2.   .

    Sergeant James Curry
    Mortally Wounded 7 Oct 1780
    Attended by Micajah Frost
    Died on the battlefield Sunday 8 Oct 1780 before dawn
    Captain James Dysart's Company of
    Colonel William Campbell's Virginia Militia

    In his 04Aug1823 letter to David Campbell, Samuel Newell named James Curry among the privates. We must interpret this to mean not a commissioned officer. Micajah Frost, perhaps because of Curry’s leadership and maturity beyond the younger soldiers, called James a sergeant. Lyman Copeland Draper’s Heroes of Kings Mountain used Newell as the source, but changed private to ensign and the name to Corry. The Kings Mountain monuments changed ensign to lieutenant and continued Draper’s misspelling as Corry.
    Widow Mary Copeland Curry did not appear in Washington County court in the November session with other survivors of BKM casualties. Mary came to the next court session in March 1781 with Samuel Samples, Robert Craig, and John Davis as surety for administration of the estate of her late husband. Andrew Willoughby, John Blackburn, Andrew Colville, and James Piper were appointed to appraise the estate.
    In August 1781, Samuel Davies had a tract surveyed on Beaver Creek northwest of Blacks Fort adjoining Widow Curry. In 1782, Mary Curry was assessed personal property taxes on 12 horses and 25 cattle in Robert Craig’s precinct. In 1785 Parson Charles Cummings had a tract surveyed on Beaver Creek adjoining the Curry line and the John Davis line. In 1786 widow Mary Curry married widower John Davis. Kay White named Davis as a BKM veteran. Bobby Moss named him as a possible BKM participant.
    James Curry was born about 1746. His son John Curry, apparently the elder of four children, came of age and acquired 310 acres on both sides of Beaver Creek in 1788. John Curry’s survey adjoined John Davis (Davies) and Cummings and was authorized by treasury warrant 8464. That range of warrant numbers was also seen in a batch of April 1782 warrants issued to other militia members who served at BKM. We surmise that John became an adult between his father’s 1780 death and the 1788 survey. Instead of a commissioner’s certificate of preemption by settlement and improvement of a homestead, treasury warrants were issued because of service to the commonwealth and used to obtain land not claimed by others.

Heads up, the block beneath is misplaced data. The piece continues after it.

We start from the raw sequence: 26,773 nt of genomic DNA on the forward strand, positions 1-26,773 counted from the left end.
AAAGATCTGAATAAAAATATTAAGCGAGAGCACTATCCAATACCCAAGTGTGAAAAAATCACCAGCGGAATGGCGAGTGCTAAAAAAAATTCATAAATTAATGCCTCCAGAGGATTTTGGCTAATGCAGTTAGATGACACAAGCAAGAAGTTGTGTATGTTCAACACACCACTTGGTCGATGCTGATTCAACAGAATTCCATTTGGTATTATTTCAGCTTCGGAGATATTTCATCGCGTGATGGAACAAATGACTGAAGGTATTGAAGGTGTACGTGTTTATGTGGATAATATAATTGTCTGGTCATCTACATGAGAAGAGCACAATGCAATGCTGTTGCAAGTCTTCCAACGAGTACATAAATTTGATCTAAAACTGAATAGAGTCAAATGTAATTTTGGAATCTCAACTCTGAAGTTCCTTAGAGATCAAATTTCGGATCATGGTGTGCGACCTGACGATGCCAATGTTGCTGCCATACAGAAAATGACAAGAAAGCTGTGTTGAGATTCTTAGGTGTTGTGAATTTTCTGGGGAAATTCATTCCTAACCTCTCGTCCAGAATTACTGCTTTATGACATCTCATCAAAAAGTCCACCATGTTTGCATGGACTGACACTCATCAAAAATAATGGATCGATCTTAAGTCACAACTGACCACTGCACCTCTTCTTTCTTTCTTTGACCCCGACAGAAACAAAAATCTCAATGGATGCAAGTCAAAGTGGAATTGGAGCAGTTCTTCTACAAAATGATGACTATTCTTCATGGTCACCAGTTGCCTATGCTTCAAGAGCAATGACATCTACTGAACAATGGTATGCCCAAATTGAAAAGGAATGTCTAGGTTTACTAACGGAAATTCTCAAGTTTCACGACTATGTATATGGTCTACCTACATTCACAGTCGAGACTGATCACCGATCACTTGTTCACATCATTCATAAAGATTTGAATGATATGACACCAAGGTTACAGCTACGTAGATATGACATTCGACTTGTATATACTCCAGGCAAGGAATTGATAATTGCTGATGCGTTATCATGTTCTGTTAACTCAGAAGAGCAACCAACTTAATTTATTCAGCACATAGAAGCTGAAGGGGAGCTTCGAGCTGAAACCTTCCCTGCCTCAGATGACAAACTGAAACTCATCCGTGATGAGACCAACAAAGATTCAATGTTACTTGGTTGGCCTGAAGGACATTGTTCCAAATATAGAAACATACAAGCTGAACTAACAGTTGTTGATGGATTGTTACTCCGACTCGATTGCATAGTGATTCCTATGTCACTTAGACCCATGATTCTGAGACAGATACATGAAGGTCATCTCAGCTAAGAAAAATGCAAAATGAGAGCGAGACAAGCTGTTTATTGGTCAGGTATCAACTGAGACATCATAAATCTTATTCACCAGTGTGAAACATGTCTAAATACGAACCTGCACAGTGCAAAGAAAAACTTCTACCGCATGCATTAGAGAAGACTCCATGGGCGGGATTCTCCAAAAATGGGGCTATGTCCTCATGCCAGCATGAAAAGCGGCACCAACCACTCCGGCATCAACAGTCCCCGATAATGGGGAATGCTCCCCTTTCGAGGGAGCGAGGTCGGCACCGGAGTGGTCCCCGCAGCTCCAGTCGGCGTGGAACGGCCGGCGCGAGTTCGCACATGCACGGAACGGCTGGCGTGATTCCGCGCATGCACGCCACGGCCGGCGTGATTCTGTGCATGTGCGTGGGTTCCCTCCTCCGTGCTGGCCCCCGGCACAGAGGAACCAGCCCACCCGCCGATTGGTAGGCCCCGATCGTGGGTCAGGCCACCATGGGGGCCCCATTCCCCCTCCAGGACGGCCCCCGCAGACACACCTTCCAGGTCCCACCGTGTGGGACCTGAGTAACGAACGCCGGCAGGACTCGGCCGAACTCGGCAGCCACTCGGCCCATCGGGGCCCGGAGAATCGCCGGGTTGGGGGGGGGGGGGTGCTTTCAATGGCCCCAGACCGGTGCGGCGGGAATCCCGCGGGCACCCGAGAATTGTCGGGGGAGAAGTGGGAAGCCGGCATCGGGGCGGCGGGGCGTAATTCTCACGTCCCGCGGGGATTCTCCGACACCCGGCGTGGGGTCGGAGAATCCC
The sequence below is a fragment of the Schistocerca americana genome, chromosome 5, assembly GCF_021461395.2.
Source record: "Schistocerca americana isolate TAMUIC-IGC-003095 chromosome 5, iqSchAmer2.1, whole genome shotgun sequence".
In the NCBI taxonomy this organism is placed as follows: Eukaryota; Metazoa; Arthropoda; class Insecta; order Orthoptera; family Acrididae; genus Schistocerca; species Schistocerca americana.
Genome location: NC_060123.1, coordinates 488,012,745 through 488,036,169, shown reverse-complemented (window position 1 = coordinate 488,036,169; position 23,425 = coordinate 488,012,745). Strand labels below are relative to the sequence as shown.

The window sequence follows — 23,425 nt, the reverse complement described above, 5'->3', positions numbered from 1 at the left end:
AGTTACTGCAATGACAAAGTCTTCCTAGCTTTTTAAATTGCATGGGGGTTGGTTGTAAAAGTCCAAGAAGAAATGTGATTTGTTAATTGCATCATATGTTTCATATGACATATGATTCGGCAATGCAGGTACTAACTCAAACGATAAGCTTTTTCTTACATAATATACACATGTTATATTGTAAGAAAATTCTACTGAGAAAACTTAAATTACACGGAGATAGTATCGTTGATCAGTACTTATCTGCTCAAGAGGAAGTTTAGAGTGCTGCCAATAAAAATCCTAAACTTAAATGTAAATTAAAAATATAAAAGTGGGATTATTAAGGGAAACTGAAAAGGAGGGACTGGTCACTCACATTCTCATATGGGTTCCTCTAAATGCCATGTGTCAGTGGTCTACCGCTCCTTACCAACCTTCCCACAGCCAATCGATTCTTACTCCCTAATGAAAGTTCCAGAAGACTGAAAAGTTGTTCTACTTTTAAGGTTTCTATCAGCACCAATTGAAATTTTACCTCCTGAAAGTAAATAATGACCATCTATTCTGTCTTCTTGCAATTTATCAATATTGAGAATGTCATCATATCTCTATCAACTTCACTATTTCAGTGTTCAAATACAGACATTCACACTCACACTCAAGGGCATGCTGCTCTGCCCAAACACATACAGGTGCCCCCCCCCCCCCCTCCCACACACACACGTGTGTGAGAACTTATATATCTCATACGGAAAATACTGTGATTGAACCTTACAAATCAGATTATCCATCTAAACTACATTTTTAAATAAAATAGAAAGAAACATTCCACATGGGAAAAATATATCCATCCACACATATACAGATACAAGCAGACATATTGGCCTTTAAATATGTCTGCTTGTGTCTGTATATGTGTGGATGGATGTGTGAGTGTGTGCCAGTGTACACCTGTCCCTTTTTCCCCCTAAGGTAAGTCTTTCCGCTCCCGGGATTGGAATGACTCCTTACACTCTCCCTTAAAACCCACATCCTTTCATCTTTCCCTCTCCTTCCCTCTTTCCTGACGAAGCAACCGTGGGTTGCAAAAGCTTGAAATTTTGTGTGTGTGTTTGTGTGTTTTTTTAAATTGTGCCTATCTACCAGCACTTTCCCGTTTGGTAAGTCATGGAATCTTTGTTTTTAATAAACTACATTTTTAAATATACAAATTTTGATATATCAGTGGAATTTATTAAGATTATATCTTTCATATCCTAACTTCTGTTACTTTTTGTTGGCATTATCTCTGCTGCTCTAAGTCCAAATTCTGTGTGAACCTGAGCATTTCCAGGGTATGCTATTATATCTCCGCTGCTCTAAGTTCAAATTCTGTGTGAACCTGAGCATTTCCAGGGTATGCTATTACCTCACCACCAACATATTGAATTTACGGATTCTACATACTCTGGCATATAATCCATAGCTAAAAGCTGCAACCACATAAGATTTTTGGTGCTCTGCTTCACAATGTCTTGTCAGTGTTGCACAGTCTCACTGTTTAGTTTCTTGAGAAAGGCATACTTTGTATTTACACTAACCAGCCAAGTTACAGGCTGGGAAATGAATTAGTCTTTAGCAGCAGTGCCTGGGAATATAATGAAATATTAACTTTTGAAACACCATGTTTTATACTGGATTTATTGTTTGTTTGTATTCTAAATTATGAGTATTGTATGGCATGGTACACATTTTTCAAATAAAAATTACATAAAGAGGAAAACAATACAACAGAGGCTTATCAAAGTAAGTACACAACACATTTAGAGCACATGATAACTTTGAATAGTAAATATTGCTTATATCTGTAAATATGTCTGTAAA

Micaijah Frost S31043 -lead mines on New River and was stationed there as a guard and there came an express for us to march to King's Mountain and we immediately marched there & joined Colonel Campbell [William Campbell]. He states he was in the battle – that James Curry a Sergeant was shot through the bowels and the night after the battle he carried water to him in his shoe and attended to him until he died which was just before day – a Wm Blackburn was also killed & four men by the name of Edmondson (with whom he was well acquainted) werre also killed and Colonel Williams was killed likewise – with him he had no acquaintance.